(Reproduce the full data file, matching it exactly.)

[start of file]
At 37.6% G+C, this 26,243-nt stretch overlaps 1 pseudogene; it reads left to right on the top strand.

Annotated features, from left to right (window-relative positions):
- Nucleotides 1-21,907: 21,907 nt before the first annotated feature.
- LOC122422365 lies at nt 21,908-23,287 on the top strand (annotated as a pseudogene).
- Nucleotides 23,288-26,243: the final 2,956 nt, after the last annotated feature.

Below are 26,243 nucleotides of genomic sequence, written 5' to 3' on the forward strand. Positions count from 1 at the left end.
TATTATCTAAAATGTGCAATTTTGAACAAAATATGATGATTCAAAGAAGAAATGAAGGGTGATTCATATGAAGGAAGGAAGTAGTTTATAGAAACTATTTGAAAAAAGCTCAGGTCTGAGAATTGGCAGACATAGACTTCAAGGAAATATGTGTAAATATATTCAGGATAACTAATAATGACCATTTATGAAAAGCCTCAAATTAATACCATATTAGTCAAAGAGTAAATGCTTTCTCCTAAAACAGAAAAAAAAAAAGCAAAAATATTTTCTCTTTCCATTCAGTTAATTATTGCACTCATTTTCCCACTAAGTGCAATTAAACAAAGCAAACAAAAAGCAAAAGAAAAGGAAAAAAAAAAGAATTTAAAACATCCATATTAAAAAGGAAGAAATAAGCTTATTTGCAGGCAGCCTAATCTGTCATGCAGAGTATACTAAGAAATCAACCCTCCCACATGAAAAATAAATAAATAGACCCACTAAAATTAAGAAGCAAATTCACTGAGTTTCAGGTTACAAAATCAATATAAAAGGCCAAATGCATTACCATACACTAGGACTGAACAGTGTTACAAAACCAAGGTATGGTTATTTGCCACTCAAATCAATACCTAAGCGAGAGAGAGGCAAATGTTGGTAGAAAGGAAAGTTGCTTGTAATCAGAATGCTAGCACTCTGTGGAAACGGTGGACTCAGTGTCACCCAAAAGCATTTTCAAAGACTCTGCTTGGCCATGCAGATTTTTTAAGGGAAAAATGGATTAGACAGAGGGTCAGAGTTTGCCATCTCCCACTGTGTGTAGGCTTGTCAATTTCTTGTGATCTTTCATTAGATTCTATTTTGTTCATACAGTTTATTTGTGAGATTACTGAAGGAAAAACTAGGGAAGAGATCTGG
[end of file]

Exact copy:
At 37.6% G+C, this 26,243-nt stretch overlaps 1 pseudogene; it reads left to right on the top strand.

Annotated features, from left to right (window-relative positions):
- Nucleotides 1-21,907: 21,907 nt before the first annotated feature.
- LOC122422365 lies at nt 21,908-23,287 on the top strand (annotated as a pseudogene).
- Nucleotides 23,288-26,243: the final 2,956 nt, after the last annotated feature.

Below are 26,243 nucleotides of genomic sequence, written 5' to 3' on the forward strand. Positions count from 1 at the left end.
TATTATCTAAAATGTGCAATTTTGAACAAAATATGATGATTCAAAGAAGAAATGAAGGGTGATTCATATGAAGGAAGGAAGTAGTTTATAGAAACTATTTGAAAAAAGCTCAGGTCTGAGAATTGGCAGACATAGACTTCAAGGAAATATGTGTAAATATATTCAGGATAACTAATAATGACCATTTATGAAAAGCCTCAAATTAATACCATATTAGTCAAAGAGTAAATGCTTTCTCCTAAAACAGAAAAAAAAAAAGCAAAAATATTTTCTCTTTCCATTCAGTTAATTATTGCACTCATTTTCCCACTAAGTGCAATTAAACAAAGCAAACAAAAAGCAAAAGAAAAGGAAAAAAAAAAGAATTTAAAACATCCATATTAAAAAGGAAGAAATAAGCTTATTTGCAGGCAGCCTAATCTGTCATGCAGAGTATACTAAGAAATCAACCCTCCCACATGAAAAATAAATAAATAGACCCACTAAAATTAAGAAGCAAATTCACTGAGTTTCAGGTTACAAAATCAATATAAAAGGCCAAATGCATTACCATACACTAGGACTGAACAGTGTTACAAAACCAAGGTATGGTTATTTGCCACTCAAATCAATACCTAAGCGAGAGAGAGGCAAATGTTGGTAGAAAGGAAAGTTGCTTGTAATCAGAATGCTAGCACTCTGTGGAAACGGTGGACTCAGTGTCACCCAAAAGCATTTTCAAAGACTCTGCTTGGCCATGCAGATTTTTTAAGGGAAAAATGGATTAGACAGAGGGTCAGAGTTTGCCATCTCCCACTGTGTGTAGGCTTGTCAATTTCTTGTGATCTTTCATTAGATTCTATTTTGTTCATACAGTTTATTTGTGAGATTACTGAAGGAAAAACTAGGGAAGAGATCTGG